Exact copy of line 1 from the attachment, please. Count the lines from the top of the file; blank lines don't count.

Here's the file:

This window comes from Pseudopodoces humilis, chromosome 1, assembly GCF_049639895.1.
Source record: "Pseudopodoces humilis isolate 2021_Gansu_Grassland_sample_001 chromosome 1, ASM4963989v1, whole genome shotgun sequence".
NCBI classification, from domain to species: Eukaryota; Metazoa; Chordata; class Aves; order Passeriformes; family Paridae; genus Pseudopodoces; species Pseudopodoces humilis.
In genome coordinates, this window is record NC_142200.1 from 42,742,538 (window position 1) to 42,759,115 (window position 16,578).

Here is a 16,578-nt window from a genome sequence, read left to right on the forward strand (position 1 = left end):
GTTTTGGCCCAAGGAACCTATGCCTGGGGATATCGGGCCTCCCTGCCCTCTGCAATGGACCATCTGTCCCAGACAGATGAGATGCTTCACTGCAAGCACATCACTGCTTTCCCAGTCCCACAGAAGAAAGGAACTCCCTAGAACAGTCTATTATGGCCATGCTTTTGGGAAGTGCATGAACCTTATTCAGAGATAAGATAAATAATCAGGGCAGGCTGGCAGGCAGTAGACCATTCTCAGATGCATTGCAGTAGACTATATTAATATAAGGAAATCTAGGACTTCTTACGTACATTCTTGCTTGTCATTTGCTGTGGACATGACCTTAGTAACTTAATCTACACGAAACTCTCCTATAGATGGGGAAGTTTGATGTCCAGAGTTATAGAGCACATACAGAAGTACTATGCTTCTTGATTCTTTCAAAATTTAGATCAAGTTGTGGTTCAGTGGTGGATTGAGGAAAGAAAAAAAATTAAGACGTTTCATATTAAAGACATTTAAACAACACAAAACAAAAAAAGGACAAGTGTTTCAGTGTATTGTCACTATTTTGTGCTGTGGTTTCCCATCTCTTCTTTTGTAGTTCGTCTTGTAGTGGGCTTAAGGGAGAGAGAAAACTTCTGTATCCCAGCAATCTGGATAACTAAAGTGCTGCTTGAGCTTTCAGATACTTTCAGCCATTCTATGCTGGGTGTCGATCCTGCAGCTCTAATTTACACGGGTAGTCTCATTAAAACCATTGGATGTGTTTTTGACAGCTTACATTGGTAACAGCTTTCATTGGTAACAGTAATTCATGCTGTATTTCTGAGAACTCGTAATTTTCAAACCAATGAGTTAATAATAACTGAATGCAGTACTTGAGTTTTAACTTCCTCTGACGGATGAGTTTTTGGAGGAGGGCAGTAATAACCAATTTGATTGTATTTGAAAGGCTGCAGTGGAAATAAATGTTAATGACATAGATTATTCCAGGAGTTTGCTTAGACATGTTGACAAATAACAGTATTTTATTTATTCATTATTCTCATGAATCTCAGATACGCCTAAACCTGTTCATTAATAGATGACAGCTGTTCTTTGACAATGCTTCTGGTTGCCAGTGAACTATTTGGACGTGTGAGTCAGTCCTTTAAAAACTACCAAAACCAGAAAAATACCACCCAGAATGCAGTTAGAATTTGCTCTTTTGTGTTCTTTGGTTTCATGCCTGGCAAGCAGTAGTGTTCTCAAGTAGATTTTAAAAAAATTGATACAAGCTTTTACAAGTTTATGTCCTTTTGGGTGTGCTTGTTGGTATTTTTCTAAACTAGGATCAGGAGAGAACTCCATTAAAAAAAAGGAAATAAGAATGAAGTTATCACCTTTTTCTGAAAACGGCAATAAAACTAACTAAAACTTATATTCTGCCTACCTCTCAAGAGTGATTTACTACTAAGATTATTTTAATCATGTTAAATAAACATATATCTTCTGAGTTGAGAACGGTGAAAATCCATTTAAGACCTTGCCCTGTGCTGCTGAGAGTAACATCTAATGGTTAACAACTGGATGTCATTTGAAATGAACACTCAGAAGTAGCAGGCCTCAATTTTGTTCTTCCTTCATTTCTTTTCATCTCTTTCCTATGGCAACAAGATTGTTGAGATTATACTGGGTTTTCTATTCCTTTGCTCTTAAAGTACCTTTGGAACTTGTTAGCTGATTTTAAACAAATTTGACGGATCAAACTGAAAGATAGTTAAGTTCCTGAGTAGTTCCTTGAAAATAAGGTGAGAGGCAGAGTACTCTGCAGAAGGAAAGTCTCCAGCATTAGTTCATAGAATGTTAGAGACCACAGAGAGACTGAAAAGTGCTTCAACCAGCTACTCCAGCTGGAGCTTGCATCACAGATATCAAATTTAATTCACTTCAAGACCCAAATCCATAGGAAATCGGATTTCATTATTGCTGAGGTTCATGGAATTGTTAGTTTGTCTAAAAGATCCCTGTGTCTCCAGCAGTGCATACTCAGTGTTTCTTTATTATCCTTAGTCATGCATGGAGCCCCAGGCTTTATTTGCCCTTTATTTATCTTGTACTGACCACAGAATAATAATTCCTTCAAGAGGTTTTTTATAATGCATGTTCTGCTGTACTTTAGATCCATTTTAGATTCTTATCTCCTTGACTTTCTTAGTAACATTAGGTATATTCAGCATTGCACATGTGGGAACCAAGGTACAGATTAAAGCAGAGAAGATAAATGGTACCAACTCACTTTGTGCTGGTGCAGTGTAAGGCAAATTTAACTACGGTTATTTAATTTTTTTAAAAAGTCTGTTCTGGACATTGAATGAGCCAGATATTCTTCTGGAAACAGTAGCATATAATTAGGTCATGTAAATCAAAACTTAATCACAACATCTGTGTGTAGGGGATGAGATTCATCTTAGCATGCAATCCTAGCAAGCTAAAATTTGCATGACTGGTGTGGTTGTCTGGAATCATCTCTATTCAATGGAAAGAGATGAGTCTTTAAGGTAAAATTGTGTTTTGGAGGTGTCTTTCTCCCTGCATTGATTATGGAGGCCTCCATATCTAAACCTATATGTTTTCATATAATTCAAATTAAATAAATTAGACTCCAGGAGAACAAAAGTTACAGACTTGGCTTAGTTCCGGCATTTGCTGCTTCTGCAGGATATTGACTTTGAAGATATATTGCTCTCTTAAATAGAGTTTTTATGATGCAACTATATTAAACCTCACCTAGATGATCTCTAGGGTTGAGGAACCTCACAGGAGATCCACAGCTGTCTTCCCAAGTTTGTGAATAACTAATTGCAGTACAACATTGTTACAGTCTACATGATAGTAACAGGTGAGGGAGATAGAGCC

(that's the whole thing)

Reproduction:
This window comes from Pseudopodoces humilis, chromosome 1, assembly GCF_049639895.1.